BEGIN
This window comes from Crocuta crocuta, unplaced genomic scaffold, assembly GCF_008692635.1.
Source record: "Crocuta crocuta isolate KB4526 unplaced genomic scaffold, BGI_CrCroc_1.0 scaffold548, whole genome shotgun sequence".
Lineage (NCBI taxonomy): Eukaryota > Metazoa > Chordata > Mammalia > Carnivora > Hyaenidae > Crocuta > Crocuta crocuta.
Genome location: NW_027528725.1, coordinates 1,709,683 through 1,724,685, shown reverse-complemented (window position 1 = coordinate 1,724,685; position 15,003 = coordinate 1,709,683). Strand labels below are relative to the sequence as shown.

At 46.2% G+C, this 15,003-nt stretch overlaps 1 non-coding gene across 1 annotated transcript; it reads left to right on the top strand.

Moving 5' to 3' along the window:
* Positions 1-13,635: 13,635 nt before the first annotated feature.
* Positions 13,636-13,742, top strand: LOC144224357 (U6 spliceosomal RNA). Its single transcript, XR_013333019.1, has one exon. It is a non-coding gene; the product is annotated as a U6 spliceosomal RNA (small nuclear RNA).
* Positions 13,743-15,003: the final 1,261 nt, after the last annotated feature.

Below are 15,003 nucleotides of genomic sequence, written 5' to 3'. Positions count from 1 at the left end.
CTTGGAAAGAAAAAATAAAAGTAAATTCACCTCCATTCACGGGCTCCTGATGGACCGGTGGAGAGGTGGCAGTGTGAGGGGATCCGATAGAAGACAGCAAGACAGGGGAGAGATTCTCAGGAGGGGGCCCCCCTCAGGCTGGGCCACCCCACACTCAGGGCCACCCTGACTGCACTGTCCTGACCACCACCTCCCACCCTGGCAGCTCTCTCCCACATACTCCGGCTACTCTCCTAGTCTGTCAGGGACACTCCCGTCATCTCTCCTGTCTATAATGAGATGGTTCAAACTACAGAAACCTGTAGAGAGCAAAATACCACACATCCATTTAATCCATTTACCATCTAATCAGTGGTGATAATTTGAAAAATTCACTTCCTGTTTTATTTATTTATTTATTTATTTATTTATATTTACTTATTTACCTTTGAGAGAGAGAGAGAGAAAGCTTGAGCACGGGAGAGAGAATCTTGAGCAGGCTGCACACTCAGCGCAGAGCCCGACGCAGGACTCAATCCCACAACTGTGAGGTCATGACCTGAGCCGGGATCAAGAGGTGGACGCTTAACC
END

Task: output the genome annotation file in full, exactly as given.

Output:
This window comes from Crocuta crocuta, unplaced genomic scaffold, assembly GCF_008692635.1.
Source record: "Crocuta crocuta isolate KB4526 unplaced genomic scaffold, BGI_CrCroc_1.0 scaffold548, whole genome shotgun sequence".
Lineage (NCBI taxonomy): Eukaryota > Metazoa > Chordata > Mammalia > Carnivora > Hyaenidae > Crocuta > Crocuta crocuta.
Genome location: NW_027528725.1, coordinates 1,709,683 through 1,724,685, shown reverse-complemented (window position 1 = coordinate 1,724,685; position 15,003 = coordinate 1,709,683). Strand labels below are relative to the sequence as shown.

At 46.2% G+C, this 15,003-nt stretch overlaps 1 non-coding gene across 1 annotated transcript; it reads left to right on the top strand.

Moving 5' to 3' along the window:
* Positions 1-13,635: 13,635 nt before the first annotated feature.
* Positions 13,636-13,742, top strand: LOC144224357 (U6 spliceosomal RNA). Its single transcript, XR_013333019.1, has one exon. It is a non-coding gene; the product is annotated as a U6 spliceosomal RNA (small nuclear RNA).
* Positions 13,743-15,003: the final 1,261 nt, after the last annotated feature.

Below are 15,003 nucleotides of genomic sequence, written 5' to 3'. Positions count from 1 at the left end.
CTTGGAAAGAAAAAATAAAAGTAAATTCACCTCCATTCACGGGCTCCTGATGGACCGGTGGAGAGGTGGCAGTGTGAGGGGATCCGATAGAAGACAGCAAGACAGGGGAGAGATTCTCAGGAGGGGGCCCCCCTCAGGCTGGGCCACCCCACACTCAGGGCCACCCTGACTGCACTGTCCTGACCACCACCTCCCACCCTGGCAGCTCTCTCCCACATACTCCGGCTACTCTCCTAGTCTGTCAGGGACACTCCCGTCATCTCTCCTGTCTATAATGAGATGGTTCAAACTACAGAAACCTGTAGAGAGCAAAATACCACACATCCATTTAATCCATTTACCATCTAATCAGTGGTGATAATTTGAAAAATTCACTTCCTGTTTTATTTATTTATTTATTTATTTATTTATATTTACTTATTTACCTTTGAGAGAGAGAGAGAGAAAGCTTGAGCACGGGAGAGAGAATCTTGAGCAGGCTGCACACTCAGCGCAGAGCCCGACGCAGGACTCAATCCCACAACTGTGAGGTCATGACCTGAGCCGGGATCAAGAGGTGGACGCTTAACC